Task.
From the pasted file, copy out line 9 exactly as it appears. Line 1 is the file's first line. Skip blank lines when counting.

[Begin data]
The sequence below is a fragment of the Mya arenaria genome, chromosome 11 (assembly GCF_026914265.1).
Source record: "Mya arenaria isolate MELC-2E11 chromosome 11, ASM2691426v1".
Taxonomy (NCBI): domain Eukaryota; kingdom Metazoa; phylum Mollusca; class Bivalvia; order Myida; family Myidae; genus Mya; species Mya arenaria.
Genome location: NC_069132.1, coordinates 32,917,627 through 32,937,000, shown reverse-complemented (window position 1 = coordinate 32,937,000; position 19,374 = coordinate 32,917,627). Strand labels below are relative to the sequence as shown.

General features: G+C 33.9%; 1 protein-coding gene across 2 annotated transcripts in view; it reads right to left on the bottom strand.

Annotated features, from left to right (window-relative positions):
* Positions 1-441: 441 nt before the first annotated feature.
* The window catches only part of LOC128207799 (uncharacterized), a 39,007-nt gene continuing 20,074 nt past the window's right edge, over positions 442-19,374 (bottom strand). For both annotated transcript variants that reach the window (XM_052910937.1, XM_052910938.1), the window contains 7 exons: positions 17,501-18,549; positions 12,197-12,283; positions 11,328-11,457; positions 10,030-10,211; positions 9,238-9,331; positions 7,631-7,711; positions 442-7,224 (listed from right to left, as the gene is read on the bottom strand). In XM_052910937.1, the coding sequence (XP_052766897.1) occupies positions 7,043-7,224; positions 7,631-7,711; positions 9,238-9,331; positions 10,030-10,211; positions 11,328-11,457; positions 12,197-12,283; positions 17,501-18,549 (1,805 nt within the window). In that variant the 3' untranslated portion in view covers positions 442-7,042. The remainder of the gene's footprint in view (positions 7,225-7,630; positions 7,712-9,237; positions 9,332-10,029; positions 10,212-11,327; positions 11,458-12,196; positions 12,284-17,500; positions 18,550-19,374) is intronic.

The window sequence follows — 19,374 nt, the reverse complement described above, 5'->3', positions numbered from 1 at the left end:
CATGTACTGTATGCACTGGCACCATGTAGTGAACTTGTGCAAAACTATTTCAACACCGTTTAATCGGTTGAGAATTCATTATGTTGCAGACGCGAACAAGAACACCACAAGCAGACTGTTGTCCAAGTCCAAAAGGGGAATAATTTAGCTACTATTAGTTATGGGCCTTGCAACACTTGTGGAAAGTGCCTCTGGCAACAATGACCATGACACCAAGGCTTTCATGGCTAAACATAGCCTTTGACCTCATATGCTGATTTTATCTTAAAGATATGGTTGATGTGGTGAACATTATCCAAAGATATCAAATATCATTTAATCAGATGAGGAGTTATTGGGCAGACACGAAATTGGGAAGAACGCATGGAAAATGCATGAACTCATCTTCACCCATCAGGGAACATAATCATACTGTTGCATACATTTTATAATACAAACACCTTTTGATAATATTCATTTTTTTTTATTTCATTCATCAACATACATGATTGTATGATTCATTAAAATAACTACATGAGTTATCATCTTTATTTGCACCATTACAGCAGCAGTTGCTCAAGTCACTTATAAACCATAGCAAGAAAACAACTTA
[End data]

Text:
The window sequence follows — 19,374 nt, the reverse complement described above, 5'->3', positions numbered from 1 at the left end: